S. L. GOODALE, Secretary. The Secretary and Professor M. C. Fernald, were appointed delegates to the National Convention called by the Commissioner of Agriculture to meet at Washington, February 15th.
AFTERNOON. The public exercises commenced at 2 o'clock P. M., the newly elected President, Z. A. Gilbert, Esq., in the chair.
THE PRESIDENT. We have first upon our programme this afternoon, the name of one who has long been closely identified with the great interest which we are now assembled to promote, and one personally familiar with the details of practical agriculture. It is true that for some years his attention has been directed in other channels, and to many he is doubtless better known in connection with public affairs, than as a farmer of Oxford county. We have no reason to think that change of position has abated in the least either his interest in, or his ability to serve the cause of agriculture. I have the pleasure of introducing Governor Perham, who will now address you.
ADDRESS OF GOVERNOR Perham. Mr. President and Gentlemen of the Board of Agriculture :It is my pleasant duty to bid you welcome to the county of Oxford. I do this with very great pleasure ; at the same time, with distrust of myself, since I am compelled to come before you with very little preparation. I come, however, feeling an interest in this work. About nineteen years ago, in 1853 and '54, it was my good fortune to be a member of the Board of Agriculture of this State. It was at the earliest organization,--the incipient stages of this movement, and I was happy in the privilege of taking some part in the proceedings which have led to the establishment of the office of Secretary of this Board, and I trust to some of the results which have followed your efforts.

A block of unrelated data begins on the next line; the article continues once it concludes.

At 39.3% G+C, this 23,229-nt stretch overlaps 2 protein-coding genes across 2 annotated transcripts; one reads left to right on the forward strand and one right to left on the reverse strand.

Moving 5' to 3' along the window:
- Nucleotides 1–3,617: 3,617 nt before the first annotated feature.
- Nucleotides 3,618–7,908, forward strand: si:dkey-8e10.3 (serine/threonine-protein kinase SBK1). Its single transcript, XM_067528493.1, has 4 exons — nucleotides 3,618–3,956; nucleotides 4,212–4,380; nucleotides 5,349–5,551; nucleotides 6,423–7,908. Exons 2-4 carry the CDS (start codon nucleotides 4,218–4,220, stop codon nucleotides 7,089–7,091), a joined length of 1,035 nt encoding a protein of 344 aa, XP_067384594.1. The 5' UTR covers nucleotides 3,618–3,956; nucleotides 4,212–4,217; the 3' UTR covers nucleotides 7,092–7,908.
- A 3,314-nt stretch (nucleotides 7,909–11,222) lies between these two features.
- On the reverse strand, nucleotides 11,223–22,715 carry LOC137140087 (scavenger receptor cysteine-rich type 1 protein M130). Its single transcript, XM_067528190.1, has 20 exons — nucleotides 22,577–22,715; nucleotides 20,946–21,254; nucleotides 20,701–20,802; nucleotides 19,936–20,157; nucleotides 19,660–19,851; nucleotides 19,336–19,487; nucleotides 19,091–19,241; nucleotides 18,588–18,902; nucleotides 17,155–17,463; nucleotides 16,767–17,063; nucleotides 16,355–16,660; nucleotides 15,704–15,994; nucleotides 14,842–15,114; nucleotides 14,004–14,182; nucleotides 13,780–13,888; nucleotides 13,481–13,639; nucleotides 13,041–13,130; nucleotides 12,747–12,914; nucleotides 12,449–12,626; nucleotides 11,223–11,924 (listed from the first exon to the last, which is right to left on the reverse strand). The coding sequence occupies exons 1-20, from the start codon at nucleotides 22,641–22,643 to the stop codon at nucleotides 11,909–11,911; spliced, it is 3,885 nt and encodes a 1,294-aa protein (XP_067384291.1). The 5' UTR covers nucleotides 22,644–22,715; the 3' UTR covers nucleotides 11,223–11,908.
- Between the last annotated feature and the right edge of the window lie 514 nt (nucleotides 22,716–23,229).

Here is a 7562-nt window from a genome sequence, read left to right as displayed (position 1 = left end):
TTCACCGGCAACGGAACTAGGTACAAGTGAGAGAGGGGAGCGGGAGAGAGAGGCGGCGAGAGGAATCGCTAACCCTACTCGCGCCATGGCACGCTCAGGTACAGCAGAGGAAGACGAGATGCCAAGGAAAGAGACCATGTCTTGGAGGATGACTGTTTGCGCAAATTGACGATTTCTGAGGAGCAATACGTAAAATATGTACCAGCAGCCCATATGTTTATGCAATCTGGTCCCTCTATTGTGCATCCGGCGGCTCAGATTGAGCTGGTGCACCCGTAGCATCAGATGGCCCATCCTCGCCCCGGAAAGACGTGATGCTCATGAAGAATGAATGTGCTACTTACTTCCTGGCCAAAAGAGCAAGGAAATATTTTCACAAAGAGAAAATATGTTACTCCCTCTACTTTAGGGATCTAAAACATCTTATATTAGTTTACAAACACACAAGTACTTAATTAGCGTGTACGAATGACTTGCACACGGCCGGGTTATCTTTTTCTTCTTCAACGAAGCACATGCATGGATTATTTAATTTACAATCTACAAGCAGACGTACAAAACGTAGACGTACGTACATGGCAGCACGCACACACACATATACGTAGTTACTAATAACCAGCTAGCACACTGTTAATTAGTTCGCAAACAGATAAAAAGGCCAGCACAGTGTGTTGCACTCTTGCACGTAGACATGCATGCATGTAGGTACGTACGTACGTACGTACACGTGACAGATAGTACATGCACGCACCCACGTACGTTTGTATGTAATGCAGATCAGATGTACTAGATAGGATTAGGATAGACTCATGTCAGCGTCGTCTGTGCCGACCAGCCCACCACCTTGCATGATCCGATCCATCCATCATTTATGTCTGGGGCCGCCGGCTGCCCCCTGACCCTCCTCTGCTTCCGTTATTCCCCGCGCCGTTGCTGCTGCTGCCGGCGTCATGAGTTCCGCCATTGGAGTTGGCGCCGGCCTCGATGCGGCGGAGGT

Although unable to say a word that will be instructive to these gentlemen present, I would refer to some general matters appertaining to the interest which you have at heart, and which you have met here to consider. We all feel very deeply the fact that the last two years have been to some extent unfortunate for the farming portion of the State of Maine. The failure of the grass crop, especially, which was reduced from about a million of tons to some seven bundred thousand tons in 1870, and reduced still further, below five hundred thousand tons,-more than half,-in 1871, is a consideration of great importance, and very damaging to the agricultural interests of the State. It has not only created a necessity to dispose of a large amount of stock, which otherwise would have been kept, but it has compelled extensive purchases of corn from abroad, paying money which many needed for other purposes. It has done more and worse than this, in that it has undoubtedly injured the prospects of the grass crop for some time to come; to what extent, it is impossible for us now to tell. We all know that the two years past have been such that not only has our crop of hay been reduced upon old grass fields, but the growth of new grass has been prevented. Many lands which were laid down and expected to produce a new crop of grass, must be plowed again and cultivated, before it will be possible to get the crop of grass that we obtained before. And when we consider the fact that the grass crop of the State of Maine is the most important we have, it becomes a matter of very serious consideration whether this Board may be able to devise some means or make some recommendations that shall aid the farmers of this State in